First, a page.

Threats Human persecution mainly for skins, and road killing victims. We have witnessed pythons getting hit by cars on big roads where people are not able to break on time, and they are too long so hard to avoid. Though, you might not see many big retics dead on the roads, because they are strong enough to move off the road after impact and likely die in the bushes on the road sides.
Net-pattern of the Reticulated Python

Net-pattern of the Reticulated Python


Malayopython reticulatus - Reticulated Python brown/ grey head

Malayopython reticulatus – Reticulated Python brown/ grey head

The reticulated has a grey/ brown body color with a net-like pattern of black and yellow, and with a row of white spots on the side of the body. There is some variation in coloration per individual, especially the head color can differ significantly. Some have a beautiful yellow/ orange head, while other specimens have a brown or greyish head similar in color as the body.

Similar-looking species

The Reticulated Python has a rather unique pattern and coloration which makes it quite easy to distinguish from other species.

Head comparison pythons of Thailand

Head comparison of the pythons of Thailand

  • Burmese Python, Python bivittatus (up to 6m) is sometimes confused with the Reticulated Python. Burmese Pythons have a dark brown arrow shape on the head bordered by light brown. The pattern consists of dark brown blotches encircled by a black line, on a light brown background color. Similarly as in the Reticulated Python the side of the body has a more greyish background color.
  • Brongersma’s Blood Python, Python brongersmai (up to 2.5m) is not commonly confused, anyway this species is rare to encounter. This species is very heavy built for its short length, unlike the retics that are long and slender, especially when similar in length as a Blood Python. A 1.5m Blood Python is generally about the same girth as a 4 – 5m wild Retic. Both species have a median black line in the center of the top of their heads. The Blood python has a light-colored ‘teardrop’, while the Malayopython reticulatus has a black ‘teardrop’. The Blood Python lacks the black reticulated pattern. Instead it has more organically formed blobs on its body.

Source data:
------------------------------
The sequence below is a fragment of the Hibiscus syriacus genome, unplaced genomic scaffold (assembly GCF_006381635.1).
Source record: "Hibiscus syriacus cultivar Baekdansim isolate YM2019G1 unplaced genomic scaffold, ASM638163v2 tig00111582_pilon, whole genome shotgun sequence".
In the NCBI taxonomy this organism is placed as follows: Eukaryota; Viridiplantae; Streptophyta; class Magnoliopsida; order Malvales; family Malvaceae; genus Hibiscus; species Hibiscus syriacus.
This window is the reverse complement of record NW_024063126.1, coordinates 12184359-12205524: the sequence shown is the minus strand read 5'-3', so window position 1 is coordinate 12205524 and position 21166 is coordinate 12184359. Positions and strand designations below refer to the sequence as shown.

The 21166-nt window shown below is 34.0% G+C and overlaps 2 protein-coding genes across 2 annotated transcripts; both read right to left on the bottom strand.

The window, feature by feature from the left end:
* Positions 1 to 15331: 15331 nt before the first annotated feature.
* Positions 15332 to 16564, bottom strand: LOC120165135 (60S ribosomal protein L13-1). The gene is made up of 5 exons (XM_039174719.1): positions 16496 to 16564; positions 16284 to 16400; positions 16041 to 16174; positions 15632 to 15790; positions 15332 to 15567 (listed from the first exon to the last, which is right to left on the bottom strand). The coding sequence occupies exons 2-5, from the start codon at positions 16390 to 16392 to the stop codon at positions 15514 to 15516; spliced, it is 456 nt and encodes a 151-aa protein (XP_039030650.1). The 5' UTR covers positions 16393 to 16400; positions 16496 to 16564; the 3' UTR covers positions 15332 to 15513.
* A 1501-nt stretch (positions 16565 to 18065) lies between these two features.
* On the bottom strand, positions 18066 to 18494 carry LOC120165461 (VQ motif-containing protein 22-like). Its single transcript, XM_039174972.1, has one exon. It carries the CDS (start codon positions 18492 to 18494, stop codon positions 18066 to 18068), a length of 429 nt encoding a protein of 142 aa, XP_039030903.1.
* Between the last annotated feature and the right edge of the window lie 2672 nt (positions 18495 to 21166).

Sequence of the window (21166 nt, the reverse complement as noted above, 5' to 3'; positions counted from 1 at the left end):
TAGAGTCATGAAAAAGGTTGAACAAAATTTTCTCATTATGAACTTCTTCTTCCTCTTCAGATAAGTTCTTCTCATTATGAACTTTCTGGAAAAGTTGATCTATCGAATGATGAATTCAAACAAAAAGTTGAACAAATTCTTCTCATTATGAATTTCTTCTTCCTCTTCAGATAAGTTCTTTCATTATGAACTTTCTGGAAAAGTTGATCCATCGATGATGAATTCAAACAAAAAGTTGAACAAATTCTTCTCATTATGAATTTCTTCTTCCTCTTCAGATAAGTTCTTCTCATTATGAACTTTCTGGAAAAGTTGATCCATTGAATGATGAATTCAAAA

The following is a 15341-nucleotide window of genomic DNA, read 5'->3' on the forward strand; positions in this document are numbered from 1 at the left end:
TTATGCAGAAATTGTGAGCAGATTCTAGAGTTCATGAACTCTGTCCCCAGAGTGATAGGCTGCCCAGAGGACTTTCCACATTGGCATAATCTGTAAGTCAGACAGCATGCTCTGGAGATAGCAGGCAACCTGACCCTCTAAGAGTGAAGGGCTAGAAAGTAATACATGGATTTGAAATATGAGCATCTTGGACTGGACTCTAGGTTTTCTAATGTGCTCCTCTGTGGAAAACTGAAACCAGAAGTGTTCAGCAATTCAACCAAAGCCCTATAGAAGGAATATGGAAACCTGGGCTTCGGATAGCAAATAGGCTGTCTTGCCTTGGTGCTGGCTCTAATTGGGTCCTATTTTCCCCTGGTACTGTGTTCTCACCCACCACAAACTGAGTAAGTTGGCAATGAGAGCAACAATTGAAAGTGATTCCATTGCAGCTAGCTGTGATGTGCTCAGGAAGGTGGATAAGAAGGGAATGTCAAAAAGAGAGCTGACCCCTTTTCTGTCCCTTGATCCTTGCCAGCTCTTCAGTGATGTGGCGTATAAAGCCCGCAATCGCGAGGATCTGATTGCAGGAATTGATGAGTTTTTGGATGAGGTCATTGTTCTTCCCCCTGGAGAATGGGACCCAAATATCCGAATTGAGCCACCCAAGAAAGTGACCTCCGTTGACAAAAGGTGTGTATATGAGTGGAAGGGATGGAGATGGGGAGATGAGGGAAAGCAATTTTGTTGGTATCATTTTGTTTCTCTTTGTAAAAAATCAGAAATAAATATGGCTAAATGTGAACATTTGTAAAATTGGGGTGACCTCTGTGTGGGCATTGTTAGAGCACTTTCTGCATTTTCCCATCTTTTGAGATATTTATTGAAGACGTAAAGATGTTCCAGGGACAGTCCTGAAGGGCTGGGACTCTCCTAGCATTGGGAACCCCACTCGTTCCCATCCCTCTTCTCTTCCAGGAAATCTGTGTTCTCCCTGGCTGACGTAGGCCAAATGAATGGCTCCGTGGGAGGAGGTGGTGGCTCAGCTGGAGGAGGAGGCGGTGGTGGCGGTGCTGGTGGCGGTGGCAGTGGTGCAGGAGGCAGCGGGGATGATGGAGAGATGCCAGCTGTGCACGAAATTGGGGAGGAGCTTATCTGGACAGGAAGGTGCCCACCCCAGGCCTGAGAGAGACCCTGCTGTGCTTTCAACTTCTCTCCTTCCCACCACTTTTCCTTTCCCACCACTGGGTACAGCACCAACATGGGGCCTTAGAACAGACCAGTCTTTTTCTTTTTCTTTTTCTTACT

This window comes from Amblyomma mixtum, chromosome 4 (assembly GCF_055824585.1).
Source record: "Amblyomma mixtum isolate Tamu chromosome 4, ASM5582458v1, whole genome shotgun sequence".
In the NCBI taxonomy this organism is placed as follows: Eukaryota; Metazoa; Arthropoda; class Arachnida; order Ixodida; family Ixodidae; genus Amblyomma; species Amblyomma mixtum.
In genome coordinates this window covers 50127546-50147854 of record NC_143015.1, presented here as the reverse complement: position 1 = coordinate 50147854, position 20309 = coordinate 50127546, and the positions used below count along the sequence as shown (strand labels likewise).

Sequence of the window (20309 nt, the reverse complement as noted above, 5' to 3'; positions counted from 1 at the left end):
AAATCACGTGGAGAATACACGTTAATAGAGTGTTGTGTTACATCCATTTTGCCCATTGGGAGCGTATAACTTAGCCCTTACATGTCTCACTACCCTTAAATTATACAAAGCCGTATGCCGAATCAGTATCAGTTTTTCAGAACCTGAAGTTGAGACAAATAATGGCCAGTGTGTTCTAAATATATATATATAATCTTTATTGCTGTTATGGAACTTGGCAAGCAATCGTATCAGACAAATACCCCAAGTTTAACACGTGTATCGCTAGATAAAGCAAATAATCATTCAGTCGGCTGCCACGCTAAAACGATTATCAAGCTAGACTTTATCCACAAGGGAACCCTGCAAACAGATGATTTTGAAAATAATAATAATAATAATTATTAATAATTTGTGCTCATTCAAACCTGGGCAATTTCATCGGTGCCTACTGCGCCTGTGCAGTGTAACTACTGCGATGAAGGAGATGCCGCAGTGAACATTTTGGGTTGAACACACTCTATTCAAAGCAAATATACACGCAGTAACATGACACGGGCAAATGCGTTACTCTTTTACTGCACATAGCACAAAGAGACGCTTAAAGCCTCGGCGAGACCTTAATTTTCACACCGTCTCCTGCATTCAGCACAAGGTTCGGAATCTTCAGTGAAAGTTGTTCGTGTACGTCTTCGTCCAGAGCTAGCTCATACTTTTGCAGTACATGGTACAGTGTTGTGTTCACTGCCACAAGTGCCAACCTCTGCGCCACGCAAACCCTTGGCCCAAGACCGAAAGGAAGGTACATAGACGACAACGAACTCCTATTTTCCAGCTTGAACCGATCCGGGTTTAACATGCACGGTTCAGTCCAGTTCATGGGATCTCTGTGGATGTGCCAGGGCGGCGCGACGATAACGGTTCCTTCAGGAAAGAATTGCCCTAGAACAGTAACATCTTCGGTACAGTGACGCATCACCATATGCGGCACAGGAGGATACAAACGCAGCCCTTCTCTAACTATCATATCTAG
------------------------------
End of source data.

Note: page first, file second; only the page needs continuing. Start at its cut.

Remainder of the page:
Reticulated Python in a tree

Reticulated Python in a tree


To be continued…

Malayopython reticulatus - Reticulated Python swimming

Malayopython reticulatus – Reticulated Python swimming

Range & habitat

To be continued…

Young retic on the move

Young retic on the move


To be continued…

How to find this species in Thailand?

To be continued…

6m Monster Reticulated Python

6m Monster Reticulated Python in Khao Yai

Not exactly a great picture, all we had on us was a crappy compact camera – something I will never forgive myself, because after this ridiculously large retic, we got to see 3 Clouded Leopards!!! crossing the road, mommy with two large cubs… . But anyway, this is the largest Reticulated Python I have ever seen. About 6m long. An extremely rare sighting in the wild. Normally average size is about 2.5 – 3.5m, and one should be really happy with a 4 to 5m specimen. 6m is absurd. Even the park ranger that was with us that night had never in his life living in the national park, seen anything close to this size. He was willing to lift the tail for the picture. He’s dwarfed by the huge snake in this image, haha.